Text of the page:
Morissette, who rocketed to fame in the 90s with the release of her third studio album, Jagged Little Pill, will be performing later this month in Rishon Lezion. And her opening act is none other than Ninet Tayeb, the popular Israeli singer who now lives in Los Angeles. Tayeb, who won A Star is Born in 2003, has released five studio albums, and opened for Cyndi Lauper and Robbie Williams when they performed in Tel Aviv.
Morrissette’s hit singles “Ironic,” “Hand in My Pocket” and “You Oughta Know” made the singer a household name, won her five Grammy Awards and sent her on a worldwide tour.
The musician recorded her first album when she was just 16, and Jagged Little Pill came out when she was 21 years old. Now, at age 44 and the mother of two, Morissette hasn’t lost her edge. And she’s ready to prove that when she takes the stage at the Rishon Lezion Live Park on July 30.
A review of a performance in Dublin earlier this month in iNews said the show was a “powerful confirmation that her vocals, at once barbed and uplifting, remained as powerful as in her commercial heyday” and that Morissette “effortlessly swept the sell-out audience back to those days.”
Morissette will arrive in Israel at the tail end of a mini tour across Europe, heading from the UK to Germany, Finland, Italy, Switzerland and Belgium.
While she has released eight studio albums and is working on her ninth, there is no denying that Jagged Little Pill is her most enduring and recognizable body of work. “Ironic,” in particular, has entered the pop culture lexicon in an enduring way. In a recent interview with The Guardian, when the singer was asked what her most embarrassing moment is, she replied: “The entire planet shaming me for my use of Ironic.”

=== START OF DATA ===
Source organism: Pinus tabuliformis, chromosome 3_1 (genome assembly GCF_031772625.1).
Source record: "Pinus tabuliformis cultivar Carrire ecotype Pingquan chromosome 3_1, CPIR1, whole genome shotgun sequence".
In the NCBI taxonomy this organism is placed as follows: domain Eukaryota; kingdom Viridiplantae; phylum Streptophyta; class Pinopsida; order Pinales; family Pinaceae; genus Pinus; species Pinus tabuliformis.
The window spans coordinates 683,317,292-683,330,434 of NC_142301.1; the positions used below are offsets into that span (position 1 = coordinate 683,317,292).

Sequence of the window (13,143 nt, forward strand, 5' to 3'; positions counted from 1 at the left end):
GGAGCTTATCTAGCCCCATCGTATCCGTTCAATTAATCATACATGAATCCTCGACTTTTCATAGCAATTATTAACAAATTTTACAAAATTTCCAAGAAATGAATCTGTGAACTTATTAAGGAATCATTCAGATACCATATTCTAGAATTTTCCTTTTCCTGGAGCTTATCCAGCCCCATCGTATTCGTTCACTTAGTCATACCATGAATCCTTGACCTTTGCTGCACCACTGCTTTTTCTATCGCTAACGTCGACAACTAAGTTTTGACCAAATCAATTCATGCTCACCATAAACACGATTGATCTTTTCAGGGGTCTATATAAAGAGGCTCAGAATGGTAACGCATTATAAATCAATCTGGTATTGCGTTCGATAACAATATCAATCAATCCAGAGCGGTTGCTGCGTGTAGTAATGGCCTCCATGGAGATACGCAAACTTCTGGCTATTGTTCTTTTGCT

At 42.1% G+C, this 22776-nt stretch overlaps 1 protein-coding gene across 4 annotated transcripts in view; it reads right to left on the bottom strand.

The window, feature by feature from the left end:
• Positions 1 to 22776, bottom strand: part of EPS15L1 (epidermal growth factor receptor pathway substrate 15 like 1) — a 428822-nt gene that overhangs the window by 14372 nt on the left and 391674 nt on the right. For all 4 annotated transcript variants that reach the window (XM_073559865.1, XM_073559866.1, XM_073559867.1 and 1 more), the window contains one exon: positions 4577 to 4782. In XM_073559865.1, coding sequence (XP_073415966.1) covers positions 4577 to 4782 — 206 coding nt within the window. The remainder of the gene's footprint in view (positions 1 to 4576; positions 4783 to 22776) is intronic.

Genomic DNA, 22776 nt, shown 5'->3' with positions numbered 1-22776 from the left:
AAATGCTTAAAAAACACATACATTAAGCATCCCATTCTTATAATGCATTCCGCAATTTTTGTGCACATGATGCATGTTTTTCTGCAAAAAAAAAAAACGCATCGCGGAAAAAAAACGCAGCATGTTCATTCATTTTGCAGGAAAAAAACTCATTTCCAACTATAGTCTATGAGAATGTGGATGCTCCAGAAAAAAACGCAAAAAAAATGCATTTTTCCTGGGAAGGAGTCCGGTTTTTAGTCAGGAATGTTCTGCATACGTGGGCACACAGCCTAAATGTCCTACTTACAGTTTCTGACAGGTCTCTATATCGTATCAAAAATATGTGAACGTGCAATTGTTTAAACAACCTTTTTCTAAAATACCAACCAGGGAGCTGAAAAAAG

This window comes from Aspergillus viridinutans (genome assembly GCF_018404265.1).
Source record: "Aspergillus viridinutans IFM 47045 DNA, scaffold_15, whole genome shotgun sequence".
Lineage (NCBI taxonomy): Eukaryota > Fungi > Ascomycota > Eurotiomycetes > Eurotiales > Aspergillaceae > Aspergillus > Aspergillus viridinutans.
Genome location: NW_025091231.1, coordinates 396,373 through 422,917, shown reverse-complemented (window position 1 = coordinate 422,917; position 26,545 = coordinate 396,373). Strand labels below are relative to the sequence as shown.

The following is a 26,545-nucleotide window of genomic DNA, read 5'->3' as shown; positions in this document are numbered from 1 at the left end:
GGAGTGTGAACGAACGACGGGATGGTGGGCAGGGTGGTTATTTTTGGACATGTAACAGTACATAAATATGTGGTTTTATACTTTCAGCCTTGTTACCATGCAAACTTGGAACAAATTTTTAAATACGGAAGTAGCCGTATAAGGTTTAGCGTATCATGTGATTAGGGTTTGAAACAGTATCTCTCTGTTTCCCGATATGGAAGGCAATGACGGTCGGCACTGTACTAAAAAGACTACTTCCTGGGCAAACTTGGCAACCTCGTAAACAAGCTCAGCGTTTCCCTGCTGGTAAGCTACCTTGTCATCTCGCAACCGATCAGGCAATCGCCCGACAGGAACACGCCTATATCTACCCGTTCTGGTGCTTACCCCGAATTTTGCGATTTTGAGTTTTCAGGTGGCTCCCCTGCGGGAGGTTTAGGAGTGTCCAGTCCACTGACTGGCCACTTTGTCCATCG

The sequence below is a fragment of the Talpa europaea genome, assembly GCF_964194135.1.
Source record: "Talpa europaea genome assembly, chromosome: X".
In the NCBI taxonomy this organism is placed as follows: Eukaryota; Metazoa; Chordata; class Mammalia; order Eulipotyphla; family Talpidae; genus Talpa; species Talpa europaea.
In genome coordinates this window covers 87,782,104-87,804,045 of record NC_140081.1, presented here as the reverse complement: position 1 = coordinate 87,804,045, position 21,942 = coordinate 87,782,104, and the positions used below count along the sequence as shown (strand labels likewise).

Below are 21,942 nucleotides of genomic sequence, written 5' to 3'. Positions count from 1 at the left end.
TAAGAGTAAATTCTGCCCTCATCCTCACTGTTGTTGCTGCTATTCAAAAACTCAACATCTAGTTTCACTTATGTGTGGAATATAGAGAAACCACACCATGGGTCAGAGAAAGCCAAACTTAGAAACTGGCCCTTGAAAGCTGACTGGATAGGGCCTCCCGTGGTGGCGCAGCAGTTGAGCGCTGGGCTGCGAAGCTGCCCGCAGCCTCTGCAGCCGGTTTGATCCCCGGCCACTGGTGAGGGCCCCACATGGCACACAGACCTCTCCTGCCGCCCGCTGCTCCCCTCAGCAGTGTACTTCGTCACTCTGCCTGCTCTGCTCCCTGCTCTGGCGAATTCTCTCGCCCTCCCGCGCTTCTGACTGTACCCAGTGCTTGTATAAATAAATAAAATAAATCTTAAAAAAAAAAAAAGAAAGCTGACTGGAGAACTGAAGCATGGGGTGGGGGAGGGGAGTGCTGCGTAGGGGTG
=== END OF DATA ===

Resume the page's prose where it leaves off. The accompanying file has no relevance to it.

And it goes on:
In an appearance on The Late Late Show with James Corden in 2015, the singer and the TV host offered an updated version of the song, including lyrics like “it’s a traffic Jam/ when you tried to use Waze” and “it’s singing Ironic/ but there are no ironies.”
Jagged Little Pill, the angst-filled record that spoke to many a 90s teen, is now reaching a new platform: the theater. A musical based on the album opened earlier this year outside Boston, and The New York Times said it “tackles hot-button issues like opiate addiction, gender identity and sexual assault, as well as more quietly urgent ones like transracial adoption, marital bed death and image-consciousness.”
The Canadian singer has long been popular in Israel, with her songs still played on the radio and 10,000 people showing up to hear her perform at Menorah Mivtachim Arena in Tel Aviv in 2012. Morrissette faced a lot of pressure to cancel that show, which came just weeks after a cease-fire in Operation Pillar of Defense took hold. But the singer paid no heed to the calls to boycott Israel, and not only performed the concert, but also spent several days touring the country, including a stop at the Western Wall.
And 23 years after her most popular album was released, Morrissette is pleased to find they still resonate.
“I feel grateful that these songs stood the test of time for me to be able to perform them with any kind of conviction as a woman in 2018,” she told The Boston Globe in May. “It continues to boggle my mind that something that felt so urgent and visceral and immediate when I was 19 and 20 still remains, maybe even more so, appropriate for what’s going on – in a microcosmic way for me personally, and also for what’s going on in the world.”
Tickets for the show are available at tmisrael.co.il and *9964; tickets in the grass have sold out but VIP and Golden Ring options remain, ranging from NIS 495-565.